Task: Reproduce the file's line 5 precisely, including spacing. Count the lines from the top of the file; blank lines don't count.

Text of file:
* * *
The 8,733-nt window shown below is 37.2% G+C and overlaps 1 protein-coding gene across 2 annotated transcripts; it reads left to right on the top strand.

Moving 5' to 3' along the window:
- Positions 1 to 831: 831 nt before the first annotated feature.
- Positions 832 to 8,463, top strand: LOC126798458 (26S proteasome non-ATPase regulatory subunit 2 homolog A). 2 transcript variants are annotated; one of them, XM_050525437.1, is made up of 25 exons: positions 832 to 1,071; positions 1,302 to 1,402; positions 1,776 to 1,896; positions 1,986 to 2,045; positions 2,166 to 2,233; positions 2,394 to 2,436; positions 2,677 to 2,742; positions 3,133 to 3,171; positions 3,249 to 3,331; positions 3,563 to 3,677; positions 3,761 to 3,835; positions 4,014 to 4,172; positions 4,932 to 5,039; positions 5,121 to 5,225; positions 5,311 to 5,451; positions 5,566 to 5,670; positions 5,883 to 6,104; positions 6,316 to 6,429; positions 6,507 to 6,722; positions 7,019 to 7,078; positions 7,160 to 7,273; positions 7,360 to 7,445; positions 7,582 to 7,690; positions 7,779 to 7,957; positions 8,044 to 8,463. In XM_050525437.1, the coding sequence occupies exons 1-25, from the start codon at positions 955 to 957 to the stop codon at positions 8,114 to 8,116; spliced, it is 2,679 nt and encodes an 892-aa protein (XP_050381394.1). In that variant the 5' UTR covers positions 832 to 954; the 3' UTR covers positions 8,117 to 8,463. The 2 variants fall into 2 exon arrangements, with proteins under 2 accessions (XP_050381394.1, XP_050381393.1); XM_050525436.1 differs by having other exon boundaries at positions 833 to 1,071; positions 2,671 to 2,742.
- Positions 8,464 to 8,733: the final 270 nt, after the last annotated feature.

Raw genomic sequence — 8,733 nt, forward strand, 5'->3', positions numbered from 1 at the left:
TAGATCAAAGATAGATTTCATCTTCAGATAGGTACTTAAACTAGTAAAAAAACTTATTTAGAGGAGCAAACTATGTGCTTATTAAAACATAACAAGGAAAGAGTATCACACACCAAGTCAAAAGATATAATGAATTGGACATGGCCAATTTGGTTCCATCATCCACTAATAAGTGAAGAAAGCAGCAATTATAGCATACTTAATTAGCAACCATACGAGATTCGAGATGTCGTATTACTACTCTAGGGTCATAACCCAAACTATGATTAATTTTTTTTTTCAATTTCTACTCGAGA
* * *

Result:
- Positions 8,464 to 8,733: the final 270 nt, after the last annotated feature.